Touting unfounded claims of election fraud, Texas Attorney General Ken Paxton (R) is suing four states — including Michigan — and asking the Supreme Court to block them from casting their electoral votes. 

Since Nov. 3, Donald Trump's campaign has filed similar lawsuits, many in Michigan, claiming election fraud and seeking to turn over President-elect Joe Biden’s victory. The majority of these lawsuits have been withdrawn or thrown out due to a lack of reliable evidence. 

Many of the lawsuits challenge votes in majority-Black communities, such as Detroit, Atlanta and Philadelphia.

Paxton’s suit, which also names Georgia, Wisconsin and Pennsylvania, claims the pandemic-era changes to procedure violate federal election law and asks the Court not to allow the four states to vote in the Electoral College. 

Paxton also asks that the Dec. 14 deadline to cast electoral votes be pushed back, claiming the delegation of election proceedings and rule changes to local offices is unconstitutional. 

Michigan Attorney General Dana Nessel (D) filed a response with the Supreme Court on Dec. 10, calling Paxton's lawsuit unprecedented and "meritless." 

"The base of Texas's claims rests on an assertion that Michigan has violated its own election laws. Not true," Nessel's filing states. "That claim has been repeatedly rejected in the federal and state courts in Michigan, and just yesterday the Michigan Supreme Court rejected a last-ditch effort to request an audit."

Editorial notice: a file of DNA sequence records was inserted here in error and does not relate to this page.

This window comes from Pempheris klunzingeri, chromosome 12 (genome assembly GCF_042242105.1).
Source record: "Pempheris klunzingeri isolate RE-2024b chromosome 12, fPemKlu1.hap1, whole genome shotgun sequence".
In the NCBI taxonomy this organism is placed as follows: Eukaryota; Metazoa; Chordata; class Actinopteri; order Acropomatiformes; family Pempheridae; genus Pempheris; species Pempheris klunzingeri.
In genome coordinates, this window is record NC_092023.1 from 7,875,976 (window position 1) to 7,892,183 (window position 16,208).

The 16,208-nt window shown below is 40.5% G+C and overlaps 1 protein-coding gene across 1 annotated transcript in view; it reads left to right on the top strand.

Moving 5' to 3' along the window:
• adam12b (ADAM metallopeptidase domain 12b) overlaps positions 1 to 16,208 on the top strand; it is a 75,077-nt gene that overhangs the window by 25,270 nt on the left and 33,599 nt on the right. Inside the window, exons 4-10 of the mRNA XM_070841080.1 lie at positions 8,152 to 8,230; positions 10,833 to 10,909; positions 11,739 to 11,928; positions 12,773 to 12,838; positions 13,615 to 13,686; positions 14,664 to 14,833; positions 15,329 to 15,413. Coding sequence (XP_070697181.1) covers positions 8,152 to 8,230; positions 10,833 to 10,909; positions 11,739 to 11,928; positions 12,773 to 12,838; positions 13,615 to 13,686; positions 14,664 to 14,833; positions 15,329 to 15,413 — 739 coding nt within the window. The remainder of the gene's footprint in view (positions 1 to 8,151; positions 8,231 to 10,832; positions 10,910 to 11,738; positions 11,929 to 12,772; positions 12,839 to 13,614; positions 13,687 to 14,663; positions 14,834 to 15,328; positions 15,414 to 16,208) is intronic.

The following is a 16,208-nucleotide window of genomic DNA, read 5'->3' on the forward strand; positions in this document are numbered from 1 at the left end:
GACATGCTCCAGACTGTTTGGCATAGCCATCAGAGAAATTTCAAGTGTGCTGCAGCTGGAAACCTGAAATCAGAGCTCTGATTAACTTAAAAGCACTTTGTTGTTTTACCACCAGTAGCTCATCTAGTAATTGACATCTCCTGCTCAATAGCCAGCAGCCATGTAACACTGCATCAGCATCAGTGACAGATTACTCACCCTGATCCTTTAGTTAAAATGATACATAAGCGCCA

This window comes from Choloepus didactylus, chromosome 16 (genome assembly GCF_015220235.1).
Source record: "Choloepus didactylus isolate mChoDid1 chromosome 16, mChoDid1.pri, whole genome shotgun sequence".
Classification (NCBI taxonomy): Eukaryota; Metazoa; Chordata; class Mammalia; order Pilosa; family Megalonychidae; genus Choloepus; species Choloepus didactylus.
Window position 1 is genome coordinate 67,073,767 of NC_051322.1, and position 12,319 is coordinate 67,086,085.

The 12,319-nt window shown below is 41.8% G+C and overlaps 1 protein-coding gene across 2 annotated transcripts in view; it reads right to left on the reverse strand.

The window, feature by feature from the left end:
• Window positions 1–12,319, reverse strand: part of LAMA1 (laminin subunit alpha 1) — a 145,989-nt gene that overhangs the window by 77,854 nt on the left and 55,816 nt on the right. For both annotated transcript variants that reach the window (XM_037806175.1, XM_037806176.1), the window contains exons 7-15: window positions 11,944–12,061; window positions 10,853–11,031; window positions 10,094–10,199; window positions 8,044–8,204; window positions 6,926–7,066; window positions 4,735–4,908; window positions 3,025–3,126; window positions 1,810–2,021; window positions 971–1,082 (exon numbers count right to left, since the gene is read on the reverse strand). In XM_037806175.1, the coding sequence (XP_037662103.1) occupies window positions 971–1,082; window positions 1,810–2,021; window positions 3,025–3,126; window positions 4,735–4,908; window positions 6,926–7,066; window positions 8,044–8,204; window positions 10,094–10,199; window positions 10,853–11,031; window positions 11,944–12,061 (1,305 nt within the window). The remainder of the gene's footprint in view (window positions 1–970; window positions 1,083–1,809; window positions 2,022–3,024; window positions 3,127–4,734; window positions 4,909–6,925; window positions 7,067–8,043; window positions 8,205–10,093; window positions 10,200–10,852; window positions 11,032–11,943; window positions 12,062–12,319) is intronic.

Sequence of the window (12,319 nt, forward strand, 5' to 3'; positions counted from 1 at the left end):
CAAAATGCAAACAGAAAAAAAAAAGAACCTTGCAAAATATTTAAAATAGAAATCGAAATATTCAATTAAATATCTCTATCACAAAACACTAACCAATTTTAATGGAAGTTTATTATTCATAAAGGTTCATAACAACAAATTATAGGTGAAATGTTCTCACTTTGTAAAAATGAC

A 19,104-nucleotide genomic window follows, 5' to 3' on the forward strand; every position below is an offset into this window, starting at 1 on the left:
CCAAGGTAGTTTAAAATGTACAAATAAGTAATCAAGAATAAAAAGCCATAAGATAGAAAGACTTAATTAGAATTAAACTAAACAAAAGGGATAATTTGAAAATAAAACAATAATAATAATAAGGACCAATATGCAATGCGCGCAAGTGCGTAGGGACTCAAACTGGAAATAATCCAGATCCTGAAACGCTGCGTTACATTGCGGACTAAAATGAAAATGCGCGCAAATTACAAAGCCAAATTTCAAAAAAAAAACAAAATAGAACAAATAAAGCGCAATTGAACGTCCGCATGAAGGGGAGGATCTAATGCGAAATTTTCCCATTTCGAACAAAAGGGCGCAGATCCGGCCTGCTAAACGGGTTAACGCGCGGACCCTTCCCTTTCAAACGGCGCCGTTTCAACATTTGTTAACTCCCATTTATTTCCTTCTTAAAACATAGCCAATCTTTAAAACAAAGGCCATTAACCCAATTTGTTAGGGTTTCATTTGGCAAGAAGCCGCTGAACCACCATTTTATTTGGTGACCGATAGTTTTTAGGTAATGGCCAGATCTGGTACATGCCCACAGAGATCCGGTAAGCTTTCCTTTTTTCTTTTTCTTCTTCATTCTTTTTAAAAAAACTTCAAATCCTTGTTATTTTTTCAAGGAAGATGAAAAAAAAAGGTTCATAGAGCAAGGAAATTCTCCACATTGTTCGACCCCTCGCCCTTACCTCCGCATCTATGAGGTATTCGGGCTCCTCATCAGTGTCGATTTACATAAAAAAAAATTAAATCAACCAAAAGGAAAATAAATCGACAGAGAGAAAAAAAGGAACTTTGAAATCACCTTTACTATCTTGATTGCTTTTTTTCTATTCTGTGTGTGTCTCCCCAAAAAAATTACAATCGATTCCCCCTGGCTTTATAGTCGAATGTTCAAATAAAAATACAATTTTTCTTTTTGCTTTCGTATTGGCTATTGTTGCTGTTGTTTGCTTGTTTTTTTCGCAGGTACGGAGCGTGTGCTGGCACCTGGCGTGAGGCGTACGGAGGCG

Nessel also said she is confident the Supreme Court will reject the lawsuit and reinforce Michigan's election results. 

In a Tuesday morning press release, when Paxton's lawsuit was first announced, Nessel wrote that the suit diminishes public trust in the election system and is a partisan tactic rather than a legitimate lawsuit. 

"The motion filed by the Texas Attorney General is a publicity stunt, not a serious legal pleading,” Nessel wrote. “The erosion of confidence in our democratic system isn’t attributable to the good people of Michigan, Wisconsin, Georgia or Pennsylvania but rather to partisan officials, like Mr. Paxton, who place loyalty to a person over loyalty to their country.”

Last week, Trump campaign lawyer Rudy Giuliani testified in the Michigan House Oversight Committee, bringing forth witnesses who claimed they witnessed election tampering as votes were tabulated in Michigan. Throughout the meeting, Giuliani pushed numerous conspiracy theories about the safety of Michigan’s election.

U.S. Attorney General William Barr (R), who works directly under Trump, said on Dec. 1 the Justice Department found no evidence of widespread election fraud, countering the president's claims. 

This article has been updated to include a response to the Texas lawsuit from Michigan Attorney General Dana Nessel.

Daily News Editor Emma Ruberg can be reached at eruberg@umich.edu

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